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Case 3:99-cv-00305-G Document 60 Filed 01/02/07 Page 1 of 46 PageID 788

IN THE UNITED STATES DISTRICT COURT
FOR THE NORTHERN DISTRICT OF TEXAS

DALLAS DIVISION

CINDY BURTON,
Plaintiff,

V.

WYETH-AYERST LABORATORIES
DIVISION OF AMERICAN HOME
PRODUCTS CORPORATION, ET AL.,
Defendants.

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CIVIL ACTION NO.

3:99-CV:0305-G



ECF

________________________________________________________________

WYETH’S BRIEF IN SUPPORT OF

MOTION FOR PARTIAL SUMMARY JUDGMENT



________________________________________________________________








Case 3:99-cv-00305-G Document 60 Filed 01/02/07 Page 2 of 46 PageID 789

TABLE OF CONTENTS

Page No.

Table of Contents .............................................................................................................. i

Index of Authorities........................................................................................................... iii

I. Summary Judgment Standard ...................................................................................... 1

II. Wyeth is Entitled to Summary Judgment on Plaintiff’s Claim of Exercise

Induced Pulmonary Arterial Hypertension................................................................... 2

A.

Summary...................................................................................................... 2

1.

Introduction ....................................................................................... 2

B.

Factual Basis for Motion .............................................................................. 2

1.

2.

3.

4.

Pulmonary Arterial Hypertension ....................................................... 2

Course of Diseases............................................................................. 4

Diet Drugs and PAH Causation .......................................................... 4

Plaintiff Does Not Have the Progressive, Potentially Fatal
Condition Studied in IPPHS............................................................... 6

a. Plaintiff Does Not Have Elevated Resting Pulmonary

Artery Pressures .......................................................................... 6

b. Plaintiff’s Experts Agree That the Course for Exercise

Induced PAH is Different from Resting PAH............................... 12

C.

Argument and Authorities ............................................................................ 14

1.

Plaintiff Must Present Legally Sufficient Evidence of
Causation........................................................................................... 14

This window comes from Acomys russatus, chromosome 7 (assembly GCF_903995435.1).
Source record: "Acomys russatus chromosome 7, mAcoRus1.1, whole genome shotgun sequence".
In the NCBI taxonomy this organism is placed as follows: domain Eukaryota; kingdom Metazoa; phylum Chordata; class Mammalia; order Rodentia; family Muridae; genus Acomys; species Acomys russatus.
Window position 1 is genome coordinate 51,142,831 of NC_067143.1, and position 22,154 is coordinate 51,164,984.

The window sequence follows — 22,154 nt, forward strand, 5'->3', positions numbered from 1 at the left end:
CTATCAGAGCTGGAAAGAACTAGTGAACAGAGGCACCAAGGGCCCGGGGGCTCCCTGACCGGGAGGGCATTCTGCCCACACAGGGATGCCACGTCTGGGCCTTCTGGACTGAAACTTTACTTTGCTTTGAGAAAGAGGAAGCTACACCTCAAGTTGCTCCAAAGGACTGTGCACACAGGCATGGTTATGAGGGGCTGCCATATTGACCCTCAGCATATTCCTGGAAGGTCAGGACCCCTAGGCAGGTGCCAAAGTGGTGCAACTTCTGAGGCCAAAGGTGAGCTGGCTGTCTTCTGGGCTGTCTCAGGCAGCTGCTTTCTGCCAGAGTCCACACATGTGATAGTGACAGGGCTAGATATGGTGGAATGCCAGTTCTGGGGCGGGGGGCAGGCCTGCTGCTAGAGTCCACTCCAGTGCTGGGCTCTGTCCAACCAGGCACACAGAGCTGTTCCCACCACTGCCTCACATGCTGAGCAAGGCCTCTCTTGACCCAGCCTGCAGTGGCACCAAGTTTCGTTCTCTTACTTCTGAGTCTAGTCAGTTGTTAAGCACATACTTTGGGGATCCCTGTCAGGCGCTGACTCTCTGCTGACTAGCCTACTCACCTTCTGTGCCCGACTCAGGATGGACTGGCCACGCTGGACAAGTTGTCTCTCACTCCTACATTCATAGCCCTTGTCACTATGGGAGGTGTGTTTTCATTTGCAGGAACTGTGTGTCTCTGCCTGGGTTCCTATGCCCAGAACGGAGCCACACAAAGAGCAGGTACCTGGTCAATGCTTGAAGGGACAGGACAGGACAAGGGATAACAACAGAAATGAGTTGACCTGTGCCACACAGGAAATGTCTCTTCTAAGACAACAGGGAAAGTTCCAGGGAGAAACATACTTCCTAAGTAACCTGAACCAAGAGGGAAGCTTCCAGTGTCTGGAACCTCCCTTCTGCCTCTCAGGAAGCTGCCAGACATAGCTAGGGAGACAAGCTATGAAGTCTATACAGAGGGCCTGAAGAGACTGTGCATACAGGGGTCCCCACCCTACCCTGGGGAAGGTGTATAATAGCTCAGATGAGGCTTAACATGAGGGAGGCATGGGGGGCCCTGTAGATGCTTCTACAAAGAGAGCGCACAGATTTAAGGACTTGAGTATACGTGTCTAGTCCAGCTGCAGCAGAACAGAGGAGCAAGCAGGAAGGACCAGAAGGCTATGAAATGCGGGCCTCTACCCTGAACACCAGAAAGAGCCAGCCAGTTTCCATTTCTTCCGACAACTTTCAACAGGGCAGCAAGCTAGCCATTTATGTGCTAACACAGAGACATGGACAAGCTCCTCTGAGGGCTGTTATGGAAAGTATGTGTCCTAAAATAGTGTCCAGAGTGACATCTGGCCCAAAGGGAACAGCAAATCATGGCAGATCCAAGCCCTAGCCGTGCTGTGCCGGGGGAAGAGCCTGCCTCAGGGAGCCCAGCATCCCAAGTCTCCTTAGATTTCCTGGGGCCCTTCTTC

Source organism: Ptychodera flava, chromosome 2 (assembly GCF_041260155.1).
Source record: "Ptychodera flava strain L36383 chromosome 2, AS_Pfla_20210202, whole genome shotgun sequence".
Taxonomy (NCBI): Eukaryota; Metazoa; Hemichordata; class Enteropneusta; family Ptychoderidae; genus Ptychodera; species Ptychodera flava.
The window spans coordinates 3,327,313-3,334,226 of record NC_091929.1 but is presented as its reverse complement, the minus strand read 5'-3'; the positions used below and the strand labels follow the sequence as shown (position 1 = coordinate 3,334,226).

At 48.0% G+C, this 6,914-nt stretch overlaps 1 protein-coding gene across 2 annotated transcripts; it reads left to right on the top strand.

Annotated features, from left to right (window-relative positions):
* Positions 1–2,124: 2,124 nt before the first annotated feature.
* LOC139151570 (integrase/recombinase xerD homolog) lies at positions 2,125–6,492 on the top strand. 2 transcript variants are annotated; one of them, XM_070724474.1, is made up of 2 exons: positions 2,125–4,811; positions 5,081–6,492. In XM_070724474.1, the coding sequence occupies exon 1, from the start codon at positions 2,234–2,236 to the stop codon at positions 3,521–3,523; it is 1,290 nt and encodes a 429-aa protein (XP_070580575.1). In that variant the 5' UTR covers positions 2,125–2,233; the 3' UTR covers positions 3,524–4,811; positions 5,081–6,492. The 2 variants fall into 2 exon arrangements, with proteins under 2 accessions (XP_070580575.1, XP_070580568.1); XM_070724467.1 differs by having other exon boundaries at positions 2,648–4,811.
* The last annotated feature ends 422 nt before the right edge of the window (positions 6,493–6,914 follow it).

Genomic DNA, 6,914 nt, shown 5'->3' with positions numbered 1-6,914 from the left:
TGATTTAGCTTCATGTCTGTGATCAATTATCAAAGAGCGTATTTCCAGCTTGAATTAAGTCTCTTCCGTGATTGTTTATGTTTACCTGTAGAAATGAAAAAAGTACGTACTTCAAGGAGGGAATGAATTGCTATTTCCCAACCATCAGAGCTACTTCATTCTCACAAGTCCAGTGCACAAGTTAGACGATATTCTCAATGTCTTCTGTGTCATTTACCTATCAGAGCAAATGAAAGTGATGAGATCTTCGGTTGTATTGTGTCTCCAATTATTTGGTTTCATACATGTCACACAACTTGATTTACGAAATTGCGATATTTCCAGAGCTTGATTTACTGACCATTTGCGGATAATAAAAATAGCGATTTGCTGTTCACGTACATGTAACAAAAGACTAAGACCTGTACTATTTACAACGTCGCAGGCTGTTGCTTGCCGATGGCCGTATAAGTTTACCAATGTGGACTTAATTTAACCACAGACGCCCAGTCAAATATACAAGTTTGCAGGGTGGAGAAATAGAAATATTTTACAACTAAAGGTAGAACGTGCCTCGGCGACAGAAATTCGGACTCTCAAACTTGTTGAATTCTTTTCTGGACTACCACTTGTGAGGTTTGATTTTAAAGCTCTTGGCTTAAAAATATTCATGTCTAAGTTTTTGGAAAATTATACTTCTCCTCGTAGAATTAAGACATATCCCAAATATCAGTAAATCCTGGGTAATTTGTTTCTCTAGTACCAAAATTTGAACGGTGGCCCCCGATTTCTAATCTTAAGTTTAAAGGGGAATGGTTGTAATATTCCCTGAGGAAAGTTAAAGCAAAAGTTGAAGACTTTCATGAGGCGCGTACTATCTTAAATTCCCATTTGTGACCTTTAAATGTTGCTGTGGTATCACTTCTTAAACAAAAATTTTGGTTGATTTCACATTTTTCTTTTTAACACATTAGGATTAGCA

a. Texas Law Requires Epidemiological Evidence ........................... 15

(1). Study Must Show Doubling of the Risk ....................... 16

(2). Finding Must be Statistically Significant...................... 17

(3). Study Must Show Results for Specific Injury or

Condition At Issue ....................................................... 17



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(4). At Least Two Studies are Required .............................. 18

(5). Case Reports are Not Reliable Evidence ...................... 18

(6). Unpublished Data is Suspect ........................................ 21

(7). The Plaintiff Must Show Similarity to Those

Studies ......................................................................... 21

2.

3.

4.

Havner is Substantive Texas Law....................................................... 21

Plaintiff Cannot Meet Havner’s Requirements.................................... 25

a. No Epidemiological Study Links Exercise Induced PAH to

Diet Drugs................................................................................... 25

Causation Evidence Relating to Resting PAH or PPH is
Inapplicable ....................................................................................... 29

CONCLUSION........................................................................................................... 31

III. Plaintiff has No Private Cause of Action for Negligence Per Se. ................................ 32

A.

B.

Summary...................................................................................................... 32

Argument and Authorities ............................................................................ 32

IV. Plaintiff Has No Evidence to Support a Conspiracy Claim .......................................... 35

A.

B.

Summary...................................................................................................... 35

Argument and Authorities ............................................................................ 35

CERTIFICATE OF SERVICE .......................................................................................... 38



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INDEX OF AUTHORITIES

Cases









Page No.

1999 WL 811334 (152nd Dist. Ct., Harris County, Tex. June 7, 1999)................33,34

(Tex.App. – Texarkana 2000, no pet.) ..................................................................... 16

(5th Cir. 1999), subsequent appeal, 180 F.3d 175 (5th Cir. 1999) .........................24,25

Anderson v. Liberty Lobby, Inc., 477 U.S. 242 (1986) ..................................................... 1

Austin v. Kerr-McGee Refining Corp., 25 S.W.3d 280


Ayres v. Sears Roebuck & Co., 789 F.2d 1173 (5th Cir. 1986) ........................................ 22

Baker v. Smith & Nephew Richards, Inc., No. 95-58737,


Bartley v. Euclid, Inc., 158 F.3d 261 (5th Cir. 1998), vacated, 169 F.3d 215


Black v. Food Lion, Inc., 171 F.3d 308 (5th Cir. 1999) ..............................................19,24